This first part includes 3 songs: “The Trade” featuring Jagged Edge and Jermaine Dupri, “Jerry Sprunger” with T-Pain and “Beauty in the Benz” featuring Snoop Dogg. The progression of the songs go from an actual “trade” from one girl to another in “The Trade” which samples 2003 record “Trade It All Part 2” by Fabolous and Jagged Edge to the expression of infatuation in “Jerry Sprunger” which plays on the name of infamous cable reality show “Jerry Springer” and T-Pain’s song “I’m Sprung”, first released in 2005.

The focus on new love continues in the third track “Beauty in the Benz” featuring Uncle Snoop as he adapts Snoop and super-producer, Pharrell’s 2003 classic “Beautiful” by lowering the octave of Pharrell’s original vocals to make a new version of a familiar summer classic.

Section two is marked by the Skit titled “Leah’s Introduction” and is the first time we hear the voice of the girl who all this fuss is about. The tracks following include “The Take” which samples Chris Brown’s “Take you down”, “Broken Promises”, “The Fargo Splash” which is a splice between Ludacris’ 2003 “Splash Waterfalls” and Tony! Toni! Tone!’s “Whatever you want” record. The section is finished off with “Luv Ya Gyal” which takes the primary chords and message from The-Dream’s 2007 “ I Luv Your Girl” hit and finally ends with “Yessir”.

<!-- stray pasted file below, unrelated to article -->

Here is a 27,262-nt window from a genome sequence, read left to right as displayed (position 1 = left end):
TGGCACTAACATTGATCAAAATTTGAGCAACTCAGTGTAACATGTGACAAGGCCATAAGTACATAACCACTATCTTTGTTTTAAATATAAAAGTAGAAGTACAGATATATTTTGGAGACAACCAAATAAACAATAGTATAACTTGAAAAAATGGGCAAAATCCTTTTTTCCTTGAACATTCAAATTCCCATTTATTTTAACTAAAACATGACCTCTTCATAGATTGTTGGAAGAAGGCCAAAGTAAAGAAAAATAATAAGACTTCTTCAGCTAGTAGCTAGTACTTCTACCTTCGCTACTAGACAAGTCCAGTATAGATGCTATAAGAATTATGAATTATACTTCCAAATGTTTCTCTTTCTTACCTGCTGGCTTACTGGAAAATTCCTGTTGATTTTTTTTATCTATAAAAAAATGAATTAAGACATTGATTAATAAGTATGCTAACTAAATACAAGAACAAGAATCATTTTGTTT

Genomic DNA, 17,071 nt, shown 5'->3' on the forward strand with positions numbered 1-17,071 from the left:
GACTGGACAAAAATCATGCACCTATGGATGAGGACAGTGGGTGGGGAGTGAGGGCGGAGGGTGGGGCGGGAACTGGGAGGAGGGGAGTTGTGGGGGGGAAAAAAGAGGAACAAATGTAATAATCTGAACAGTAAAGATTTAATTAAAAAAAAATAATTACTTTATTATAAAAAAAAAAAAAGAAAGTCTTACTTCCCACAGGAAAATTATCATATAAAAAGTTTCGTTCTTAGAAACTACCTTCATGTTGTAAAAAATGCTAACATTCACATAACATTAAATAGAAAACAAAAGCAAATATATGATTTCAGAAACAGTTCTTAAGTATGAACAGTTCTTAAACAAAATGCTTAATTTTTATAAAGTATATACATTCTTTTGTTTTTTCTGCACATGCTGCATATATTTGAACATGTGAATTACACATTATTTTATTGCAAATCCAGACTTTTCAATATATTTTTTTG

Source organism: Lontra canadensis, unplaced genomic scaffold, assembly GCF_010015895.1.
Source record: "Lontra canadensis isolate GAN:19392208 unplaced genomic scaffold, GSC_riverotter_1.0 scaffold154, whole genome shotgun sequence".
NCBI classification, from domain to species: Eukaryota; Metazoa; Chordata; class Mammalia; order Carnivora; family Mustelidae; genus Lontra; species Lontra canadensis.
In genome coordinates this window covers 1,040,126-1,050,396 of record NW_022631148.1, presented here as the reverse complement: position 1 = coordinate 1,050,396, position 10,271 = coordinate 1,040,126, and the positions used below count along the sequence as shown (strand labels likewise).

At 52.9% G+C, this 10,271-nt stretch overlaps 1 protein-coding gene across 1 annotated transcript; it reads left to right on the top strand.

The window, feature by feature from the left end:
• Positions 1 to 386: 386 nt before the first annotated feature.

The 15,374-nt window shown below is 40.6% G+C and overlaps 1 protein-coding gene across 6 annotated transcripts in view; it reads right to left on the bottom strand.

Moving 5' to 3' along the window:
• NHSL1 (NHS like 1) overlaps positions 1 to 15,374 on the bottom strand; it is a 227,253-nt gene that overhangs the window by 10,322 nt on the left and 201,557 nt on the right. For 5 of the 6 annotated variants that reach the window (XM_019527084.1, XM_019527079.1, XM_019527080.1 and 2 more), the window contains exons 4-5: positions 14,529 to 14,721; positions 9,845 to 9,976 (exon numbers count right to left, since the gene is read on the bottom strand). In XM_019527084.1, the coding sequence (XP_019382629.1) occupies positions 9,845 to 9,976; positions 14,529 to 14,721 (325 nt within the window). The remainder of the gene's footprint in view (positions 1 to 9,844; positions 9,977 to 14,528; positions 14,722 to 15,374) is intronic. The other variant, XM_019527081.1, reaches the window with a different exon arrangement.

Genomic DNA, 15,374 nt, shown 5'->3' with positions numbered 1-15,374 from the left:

This second section slows down substantially from part one, becoming a lot more sensual in a tone in the first few tracks like “Take You Down” and “Luv Ya Gyal”. As the vibe mellows it instantly is re-hyped in “Yessir” which preludes the climax of the plot with the third skit “Busted”. The tone completely changes as it flows from Myá’s 2000 track “Best of Me” to the aforementioned skit which is a confrontation between the love triangle that reveals Jalissa’s schemes.

The third and final part of the album takes a complete 360 turn from the beginning as Lanez is left reeling from Leah’s betrayal which sparks the onset of some of our favorite heartbreak classics like Trey Songz’ 2007 hit “ Can’t Help But Wait” which is sampled in “Still Waiting”. Mario’s 2007 “Crying out for me” in the track “The Cry” and “Fool’s Tale” which samples Ashanti’s 2002 “Foolish”. Each track in this part of the album brings us back to those dramatic rain scenes of the 2000s and really helps communicate the pain of betrayal that Lanez feels from Jalissa and Leah’s scheme.